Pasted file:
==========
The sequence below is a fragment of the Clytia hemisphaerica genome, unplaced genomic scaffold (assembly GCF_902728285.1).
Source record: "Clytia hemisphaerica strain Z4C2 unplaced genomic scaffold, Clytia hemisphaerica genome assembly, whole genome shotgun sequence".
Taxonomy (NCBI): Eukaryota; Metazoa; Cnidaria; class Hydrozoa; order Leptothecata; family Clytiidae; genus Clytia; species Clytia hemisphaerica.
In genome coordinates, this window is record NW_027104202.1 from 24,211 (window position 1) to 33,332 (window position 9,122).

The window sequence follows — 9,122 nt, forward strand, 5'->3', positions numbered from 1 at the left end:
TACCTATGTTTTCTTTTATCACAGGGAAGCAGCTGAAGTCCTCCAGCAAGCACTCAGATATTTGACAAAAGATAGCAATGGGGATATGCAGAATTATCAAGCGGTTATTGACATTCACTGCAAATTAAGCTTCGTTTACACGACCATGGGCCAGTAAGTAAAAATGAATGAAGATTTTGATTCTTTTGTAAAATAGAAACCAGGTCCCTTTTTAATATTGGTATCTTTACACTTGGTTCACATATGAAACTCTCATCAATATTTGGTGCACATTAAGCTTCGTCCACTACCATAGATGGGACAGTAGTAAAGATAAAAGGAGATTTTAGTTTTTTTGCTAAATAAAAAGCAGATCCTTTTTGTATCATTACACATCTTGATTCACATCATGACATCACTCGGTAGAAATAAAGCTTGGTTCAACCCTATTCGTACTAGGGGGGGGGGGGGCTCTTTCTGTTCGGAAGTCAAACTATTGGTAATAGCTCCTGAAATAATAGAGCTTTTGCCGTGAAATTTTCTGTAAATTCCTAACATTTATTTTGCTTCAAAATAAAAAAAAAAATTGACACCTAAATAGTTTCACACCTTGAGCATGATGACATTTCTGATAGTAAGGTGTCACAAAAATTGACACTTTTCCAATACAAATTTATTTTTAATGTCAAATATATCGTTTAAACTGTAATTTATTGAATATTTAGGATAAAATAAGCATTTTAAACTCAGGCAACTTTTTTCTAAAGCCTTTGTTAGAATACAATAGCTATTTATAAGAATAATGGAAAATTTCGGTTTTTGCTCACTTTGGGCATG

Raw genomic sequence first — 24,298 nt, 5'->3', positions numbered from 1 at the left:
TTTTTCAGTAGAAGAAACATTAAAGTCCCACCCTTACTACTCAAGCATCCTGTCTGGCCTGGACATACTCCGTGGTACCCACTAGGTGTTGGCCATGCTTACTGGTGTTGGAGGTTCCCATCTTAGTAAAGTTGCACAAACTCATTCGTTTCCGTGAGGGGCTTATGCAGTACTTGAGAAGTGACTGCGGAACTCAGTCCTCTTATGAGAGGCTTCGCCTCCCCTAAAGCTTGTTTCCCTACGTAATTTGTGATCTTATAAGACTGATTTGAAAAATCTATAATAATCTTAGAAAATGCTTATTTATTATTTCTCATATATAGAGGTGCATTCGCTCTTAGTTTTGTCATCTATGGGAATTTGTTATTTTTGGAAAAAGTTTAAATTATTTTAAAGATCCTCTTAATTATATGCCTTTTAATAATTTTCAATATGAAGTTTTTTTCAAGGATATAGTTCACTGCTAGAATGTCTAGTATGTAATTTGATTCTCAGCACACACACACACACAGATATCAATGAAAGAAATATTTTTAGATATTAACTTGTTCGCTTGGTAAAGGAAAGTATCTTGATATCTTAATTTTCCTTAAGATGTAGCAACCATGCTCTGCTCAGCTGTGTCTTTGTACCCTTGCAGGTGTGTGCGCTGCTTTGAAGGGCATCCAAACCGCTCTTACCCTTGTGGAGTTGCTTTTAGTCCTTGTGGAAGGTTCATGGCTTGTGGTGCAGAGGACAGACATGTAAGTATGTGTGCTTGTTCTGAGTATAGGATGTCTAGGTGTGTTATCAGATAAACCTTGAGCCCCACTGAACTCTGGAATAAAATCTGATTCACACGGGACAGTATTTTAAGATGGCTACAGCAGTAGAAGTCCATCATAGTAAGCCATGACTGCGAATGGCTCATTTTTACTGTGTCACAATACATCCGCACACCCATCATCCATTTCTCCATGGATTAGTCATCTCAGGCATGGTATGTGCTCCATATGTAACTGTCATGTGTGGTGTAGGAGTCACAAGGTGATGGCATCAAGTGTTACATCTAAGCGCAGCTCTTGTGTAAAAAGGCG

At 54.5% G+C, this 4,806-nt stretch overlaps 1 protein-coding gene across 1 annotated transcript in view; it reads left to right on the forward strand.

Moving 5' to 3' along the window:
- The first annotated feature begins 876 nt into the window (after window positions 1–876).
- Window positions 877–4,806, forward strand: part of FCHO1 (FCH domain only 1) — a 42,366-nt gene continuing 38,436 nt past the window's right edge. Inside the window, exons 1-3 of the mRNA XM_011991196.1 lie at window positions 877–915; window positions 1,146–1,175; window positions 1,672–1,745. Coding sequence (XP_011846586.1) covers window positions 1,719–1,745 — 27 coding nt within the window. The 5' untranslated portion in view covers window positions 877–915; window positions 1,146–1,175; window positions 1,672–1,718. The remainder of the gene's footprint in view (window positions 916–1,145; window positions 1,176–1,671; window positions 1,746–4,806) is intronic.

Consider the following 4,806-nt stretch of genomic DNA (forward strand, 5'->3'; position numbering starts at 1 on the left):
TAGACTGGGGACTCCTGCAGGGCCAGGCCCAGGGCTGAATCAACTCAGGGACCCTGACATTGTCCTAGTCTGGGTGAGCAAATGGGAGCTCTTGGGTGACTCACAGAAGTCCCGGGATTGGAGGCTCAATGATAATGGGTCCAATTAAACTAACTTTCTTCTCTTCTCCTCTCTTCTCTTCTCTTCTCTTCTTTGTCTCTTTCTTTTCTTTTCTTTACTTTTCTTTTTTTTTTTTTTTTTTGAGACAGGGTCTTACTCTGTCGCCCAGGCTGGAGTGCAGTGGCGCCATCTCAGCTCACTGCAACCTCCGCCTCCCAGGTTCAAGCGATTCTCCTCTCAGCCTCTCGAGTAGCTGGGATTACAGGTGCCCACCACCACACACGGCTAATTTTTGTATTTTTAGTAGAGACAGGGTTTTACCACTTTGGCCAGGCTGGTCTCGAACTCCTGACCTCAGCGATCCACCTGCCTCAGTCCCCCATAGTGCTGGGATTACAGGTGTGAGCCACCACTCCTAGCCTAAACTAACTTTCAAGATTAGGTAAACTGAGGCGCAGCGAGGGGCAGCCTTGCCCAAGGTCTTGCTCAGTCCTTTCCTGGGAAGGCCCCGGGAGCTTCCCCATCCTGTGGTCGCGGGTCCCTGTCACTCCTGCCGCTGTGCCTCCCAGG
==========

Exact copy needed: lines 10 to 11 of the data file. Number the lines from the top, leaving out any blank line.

Moving 5' to 3' along the window:
- The first annotated feature begins 876 nt into the window (after window positions 1–876).